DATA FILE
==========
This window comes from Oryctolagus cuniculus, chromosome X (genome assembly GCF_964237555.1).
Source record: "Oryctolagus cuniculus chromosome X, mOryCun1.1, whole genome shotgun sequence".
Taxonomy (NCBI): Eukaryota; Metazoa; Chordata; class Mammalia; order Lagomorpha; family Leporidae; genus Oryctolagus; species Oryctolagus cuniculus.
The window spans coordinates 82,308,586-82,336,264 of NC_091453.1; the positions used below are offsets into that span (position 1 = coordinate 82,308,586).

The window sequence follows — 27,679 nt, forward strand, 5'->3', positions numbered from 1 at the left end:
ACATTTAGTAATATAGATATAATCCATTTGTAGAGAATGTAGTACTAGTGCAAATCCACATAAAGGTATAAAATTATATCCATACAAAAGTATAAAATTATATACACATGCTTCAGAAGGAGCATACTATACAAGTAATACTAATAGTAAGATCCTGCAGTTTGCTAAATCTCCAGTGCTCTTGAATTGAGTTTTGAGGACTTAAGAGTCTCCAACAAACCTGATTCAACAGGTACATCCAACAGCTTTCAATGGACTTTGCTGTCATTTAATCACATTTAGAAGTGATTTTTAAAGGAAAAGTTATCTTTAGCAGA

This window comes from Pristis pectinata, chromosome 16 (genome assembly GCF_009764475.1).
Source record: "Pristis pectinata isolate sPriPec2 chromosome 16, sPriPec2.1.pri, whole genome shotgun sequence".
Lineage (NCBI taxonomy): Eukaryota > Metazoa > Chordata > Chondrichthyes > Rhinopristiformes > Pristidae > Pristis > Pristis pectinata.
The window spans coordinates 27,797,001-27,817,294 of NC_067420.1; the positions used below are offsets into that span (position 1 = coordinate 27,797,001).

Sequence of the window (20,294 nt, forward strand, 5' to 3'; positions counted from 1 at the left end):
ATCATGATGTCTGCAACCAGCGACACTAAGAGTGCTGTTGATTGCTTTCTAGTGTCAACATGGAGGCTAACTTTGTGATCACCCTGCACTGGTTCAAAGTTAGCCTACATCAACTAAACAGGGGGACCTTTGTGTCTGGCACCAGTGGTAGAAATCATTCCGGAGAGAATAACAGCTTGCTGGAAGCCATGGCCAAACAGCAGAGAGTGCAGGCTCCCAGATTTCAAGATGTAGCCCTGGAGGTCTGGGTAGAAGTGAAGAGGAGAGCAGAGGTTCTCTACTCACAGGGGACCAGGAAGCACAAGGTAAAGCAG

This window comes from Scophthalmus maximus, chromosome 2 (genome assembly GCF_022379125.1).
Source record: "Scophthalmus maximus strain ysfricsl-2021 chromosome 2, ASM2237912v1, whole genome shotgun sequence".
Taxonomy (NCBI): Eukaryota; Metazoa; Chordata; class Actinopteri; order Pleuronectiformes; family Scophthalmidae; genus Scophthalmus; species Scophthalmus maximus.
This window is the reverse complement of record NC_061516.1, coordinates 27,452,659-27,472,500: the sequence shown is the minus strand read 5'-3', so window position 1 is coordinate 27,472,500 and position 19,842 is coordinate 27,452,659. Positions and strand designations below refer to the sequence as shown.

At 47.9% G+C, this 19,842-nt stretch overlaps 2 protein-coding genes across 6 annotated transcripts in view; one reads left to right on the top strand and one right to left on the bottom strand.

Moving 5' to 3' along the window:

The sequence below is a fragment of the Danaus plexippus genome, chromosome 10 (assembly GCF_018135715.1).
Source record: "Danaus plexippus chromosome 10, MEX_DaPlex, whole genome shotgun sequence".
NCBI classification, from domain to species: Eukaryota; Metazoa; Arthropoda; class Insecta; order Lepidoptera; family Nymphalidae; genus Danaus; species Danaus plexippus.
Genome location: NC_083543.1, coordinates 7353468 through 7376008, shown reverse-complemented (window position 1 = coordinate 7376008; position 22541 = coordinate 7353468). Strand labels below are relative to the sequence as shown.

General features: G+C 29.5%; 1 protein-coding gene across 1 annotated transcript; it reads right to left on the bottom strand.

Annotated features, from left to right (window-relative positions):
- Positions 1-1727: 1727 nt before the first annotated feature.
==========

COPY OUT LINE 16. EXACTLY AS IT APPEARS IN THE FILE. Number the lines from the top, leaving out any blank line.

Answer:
This window is the reverse complement of record NC_061516.1, coordinates 27,452,659-27,472,500: the sequence shown is the minus strand read 5'-3', so window position 1 is coordinate 27,472,500 and position 19,842 is coordinate 27,452,659. Positions and strand designations below refer to the sequence as shown.